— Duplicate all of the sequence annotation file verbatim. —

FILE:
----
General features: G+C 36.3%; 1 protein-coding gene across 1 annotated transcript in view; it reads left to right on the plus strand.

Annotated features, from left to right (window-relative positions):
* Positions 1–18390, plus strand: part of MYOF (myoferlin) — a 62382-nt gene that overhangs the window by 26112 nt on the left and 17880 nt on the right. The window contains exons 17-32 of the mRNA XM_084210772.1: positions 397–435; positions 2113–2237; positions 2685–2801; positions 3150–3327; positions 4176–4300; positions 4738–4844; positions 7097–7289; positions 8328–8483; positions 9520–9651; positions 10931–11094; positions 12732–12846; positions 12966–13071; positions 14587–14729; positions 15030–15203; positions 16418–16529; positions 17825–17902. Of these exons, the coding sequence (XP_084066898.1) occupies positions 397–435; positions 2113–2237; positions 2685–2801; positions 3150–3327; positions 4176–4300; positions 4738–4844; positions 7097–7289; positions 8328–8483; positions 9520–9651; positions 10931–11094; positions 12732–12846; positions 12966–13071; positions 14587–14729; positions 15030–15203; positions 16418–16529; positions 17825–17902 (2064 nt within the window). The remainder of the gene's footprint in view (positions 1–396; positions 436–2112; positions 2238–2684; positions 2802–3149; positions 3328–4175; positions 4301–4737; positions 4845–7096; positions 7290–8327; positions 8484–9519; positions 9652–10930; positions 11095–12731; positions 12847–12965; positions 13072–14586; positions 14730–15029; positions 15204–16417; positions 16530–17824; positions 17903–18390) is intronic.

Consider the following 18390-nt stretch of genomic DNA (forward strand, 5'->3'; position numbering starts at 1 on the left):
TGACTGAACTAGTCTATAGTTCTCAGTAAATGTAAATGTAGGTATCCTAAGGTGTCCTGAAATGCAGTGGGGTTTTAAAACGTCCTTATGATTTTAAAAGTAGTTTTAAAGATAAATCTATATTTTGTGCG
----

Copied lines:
General features: G+C 36.3%; 1 protein-coding gene across 1 annotated transcript in view; it reads left to right on the plus strand.

Annotated features, from left to right (window-relative positions):
* Positions 1–18390, plus strand: part of MYOF (myoferlin) — a 62382-nt gene that overhangs the window by 26112 nt on the left and 17880 nt on the right. The window contains exons 17-32 of the mRNA XM_084210772.1: positions 397–435; positions 2113–2237; positions 2685–2801; positions 3150–3327; positions 4176–4300; positions 4738–4844; positions 7097–7289; positions 8328–8483; positions 9520–9651; positions 10931–11094; positions 12732–12846; positions 12966–13071; positions 14587–14729; positions 15030–15203; positions 16418–16529; positions 17825–17902. Of these exons, the coding sequence (XP_084066898.1) occupies positions 397–435; positions 2113–2237; positions 2685–2801; positions 3150–3327; positions 4176–4300; positions 4738–4844; positions 7097–7289; positions 8328–8483; positions 9520–9651; positions 10931–11094; positions 12732–12846; positions 12966–13071; positions 14587–14729; positions 15030–15203; positions 16418–16529; positions 17825–17902 (2064 nt within the window). The remainder of the gene's footprint in view (positions 1–396; positions 436–2112; positions 2238–2684; positions 2802–3149; positions 3328–4175; positions 4301–4737; positions 4845–7096; positions 7290–8327; positions 8484–9519; positions 9652–10930; positions 11095–12731; positions 12847–12965; positions 13072–14586; positions 14730–15029; positions 15204–16417; positions 16530–17824; positions 17903–18390) is intronic.

Consider the following 18390-nt stretch of genomic DNA (forward strand, 5'->3'; position numbering starts at 1 on the left):
TGACTGAACTAGTCTATAGTTCTCAGTAAATGTAAATGTAGGTATCCTAAGGTGTCCTGAAATGCAGTGGGGTTTTAAAACGTCCTTATGATTTTAAAAGTAGTTTTAAAGATAAATCTATATTTTGTGCG